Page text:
Cloud computing is fast becoming an attractive and ubiquitous option for managing the IT needs of both businesses and consumers. Indeed, results from a recent KPMG survey, "Clarity in the Cloud" shows that 81% of businesses are either planning their initial cloud computing forays, are in early or advanced stages of experimentation or have full implementations.
Yet the very nature of the cloud is at odds with traditional tax concepts. Most tax authorities have yet to develop detailed rules and guidance related to cloud-based operating models.
“According to our research approximately 45% of the respondents are neither evaluating the tax implications of cloud nor do they know if these factors are being evaluated within their organization,” says Steven Fortier, principal-in-charge of KPMG’s US Tax Cloud Initiative.
Given the lack of clarity over cloud tax treatment, users and providers of cloud computing services need to plan their operations and activities carefully to manage their exposure while gaining the desired benefits from this new technology.
Cloud computing services can be defined as the shared use of a group of services, applications, information and infrastructure, incorporating three distinct types of service: software-as-a-service, platform-as-a-service, and infrastructure-as-a-service.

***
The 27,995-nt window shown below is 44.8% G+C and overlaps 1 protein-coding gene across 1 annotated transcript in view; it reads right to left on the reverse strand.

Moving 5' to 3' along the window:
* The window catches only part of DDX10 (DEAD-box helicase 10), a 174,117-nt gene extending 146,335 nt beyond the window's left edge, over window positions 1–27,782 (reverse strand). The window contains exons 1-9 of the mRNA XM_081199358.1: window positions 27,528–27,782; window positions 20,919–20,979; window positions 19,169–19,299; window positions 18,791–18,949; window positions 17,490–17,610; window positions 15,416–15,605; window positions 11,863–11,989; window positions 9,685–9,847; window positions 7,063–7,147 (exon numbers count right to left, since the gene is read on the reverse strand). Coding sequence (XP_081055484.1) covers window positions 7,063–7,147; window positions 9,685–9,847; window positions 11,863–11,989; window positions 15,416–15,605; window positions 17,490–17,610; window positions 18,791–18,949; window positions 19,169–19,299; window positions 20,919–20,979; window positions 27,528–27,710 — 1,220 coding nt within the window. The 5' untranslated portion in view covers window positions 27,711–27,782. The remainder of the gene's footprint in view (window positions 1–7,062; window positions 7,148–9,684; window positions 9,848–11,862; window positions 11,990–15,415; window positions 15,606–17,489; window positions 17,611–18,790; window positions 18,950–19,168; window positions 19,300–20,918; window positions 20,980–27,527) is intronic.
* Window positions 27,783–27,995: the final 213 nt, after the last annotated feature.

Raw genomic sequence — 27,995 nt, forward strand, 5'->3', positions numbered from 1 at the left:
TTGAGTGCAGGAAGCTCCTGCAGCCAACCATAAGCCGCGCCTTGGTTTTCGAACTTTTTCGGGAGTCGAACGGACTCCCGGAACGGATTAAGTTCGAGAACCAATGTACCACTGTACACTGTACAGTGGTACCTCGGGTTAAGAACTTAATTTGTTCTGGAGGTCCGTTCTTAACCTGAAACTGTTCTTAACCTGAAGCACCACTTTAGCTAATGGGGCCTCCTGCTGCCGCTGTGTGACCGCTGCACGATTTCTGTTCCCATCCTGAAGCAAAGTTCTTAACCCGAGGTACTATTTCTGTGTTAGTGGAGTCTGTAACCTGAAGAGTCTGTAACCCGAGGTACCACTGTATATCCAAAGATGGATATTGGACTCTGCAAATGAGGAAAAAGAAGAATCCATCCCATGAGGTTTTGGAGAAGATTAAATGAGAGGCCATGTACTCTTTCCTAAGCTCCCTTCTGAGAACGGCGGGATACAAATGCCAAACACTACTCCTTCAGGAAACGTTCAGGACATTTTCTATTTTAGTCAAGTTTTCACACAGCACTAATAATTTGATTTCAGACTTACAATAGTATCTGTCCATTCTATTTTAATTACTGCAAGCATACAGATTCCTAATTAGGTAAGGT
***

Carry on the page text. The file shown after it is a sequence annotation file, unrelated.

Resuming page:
According to KPMG, a company moving to a cloud-based business model (whether on the user or provider side) will now need to reevaluate its local country tax posture to consider the character and source of the cloud income and/or payments and such cloud operations result in new or additional income, withholding or indirect taxes.
Further, companies will also need to be mindful of the location of the servers providing the cloud access in light of possible permanent establishment challenges made the jurisdiction in which the server is located.
“Significant tax issues for both providers and users of cloud do exist and are multiplied when the transactions cross multiple borders," says Fortier. "Companies should expect additional scrutiny as tax authorities become increasingly aware of the tax implications associated with the switch from traditional IT service provision and software licensing to a cloud-based IT model.”